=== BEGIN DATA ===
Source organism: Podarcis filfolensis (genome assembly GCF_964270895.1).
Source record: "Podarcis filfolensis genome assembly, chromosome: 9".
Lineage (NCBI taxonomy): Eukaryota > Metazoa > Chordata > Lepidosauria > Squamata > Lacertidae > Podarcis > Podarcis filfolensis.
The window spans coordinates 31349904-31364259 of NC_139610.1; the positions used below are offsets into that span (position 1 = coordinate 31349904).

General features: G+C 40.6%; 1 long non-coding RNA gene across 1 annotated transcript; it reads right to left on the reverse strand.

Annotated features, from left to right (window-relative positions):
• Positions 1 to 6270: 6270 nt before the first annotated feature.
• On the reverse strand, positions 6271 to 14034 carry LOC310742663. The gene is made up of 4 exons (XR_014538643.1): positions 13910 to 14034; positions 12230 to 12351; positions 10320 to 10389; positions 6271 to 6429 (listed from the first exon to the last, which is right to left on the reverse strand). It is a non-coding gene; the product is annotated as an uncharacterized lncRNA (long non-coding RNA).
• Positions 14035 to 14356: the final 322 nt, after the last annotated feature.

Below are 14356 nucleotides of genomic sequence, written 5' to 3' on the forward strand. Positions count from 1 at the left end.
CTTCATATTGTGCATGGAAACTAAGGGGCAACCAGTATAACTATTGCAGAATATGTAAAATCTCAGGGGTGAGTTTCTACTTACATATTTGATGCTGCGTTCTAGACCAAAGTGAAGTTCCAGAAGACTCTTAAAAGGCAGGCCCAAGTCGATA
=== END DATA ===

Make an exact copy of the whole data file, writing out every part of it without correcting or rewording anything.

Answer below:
Source organism: Podarcis filfolensis (genome assembly GCF_964270895.1).
Source record: "Podarcis filfolensis genome assembly, chromosome: 9".
Lineage (NCBI taxonomy): Eukaryota > Metazoa > Chordata > Lepidosauria > Squamata > Lacertidae > Podarcis > Podarcis filfolensis.
The window spans coordinates 31349904-31364259 of NC_139610.1; the positions used below are offsets into that span (position 1 = coordinate 31349904).

General features: G+C 40.6%; 1 long non-coding RNA gene across 1 annotated transcript; it reads right to left on the reverse strand.

Annotated features, from left to right (window-relative positions):
• Positions 1 to 6270: 6270 nt before the first annotated feature.
• On the reverse strand, positions 6271 to 14034 carry LOC310742663. The gene is made up of 4 exons (XR_014538643.1): positions 13910 to 14034; positions 12230 to 12351; positions 10320 to 10389; positions 6271 to 6429 (listed from the first exon to the last, which is right to left on the reverse strand). It is a non-coding gene; the product is annotated as an uncharacterized lncRNA (long non-coding RNA).
• Positions 14035 to 14356: the final 322 nt, after the last annotated feature.

Below are 14356 nucleotides of genomic sequence, written 5' to 3' on the forward strand. Positions count from 1 at the left end.
CTTCATATTGTGCATGGAAACTAAGGGGCAACCAGTATAACTATTGCAGAATATGTAAAATCTCAGGGGTGAGTTTCTACTTACATATTTGATGCTGCGTTCTAGACCAAAGTGAAGTTCCAGAAGACTCTTAAAAGGCAGGCCCAAGTCGATA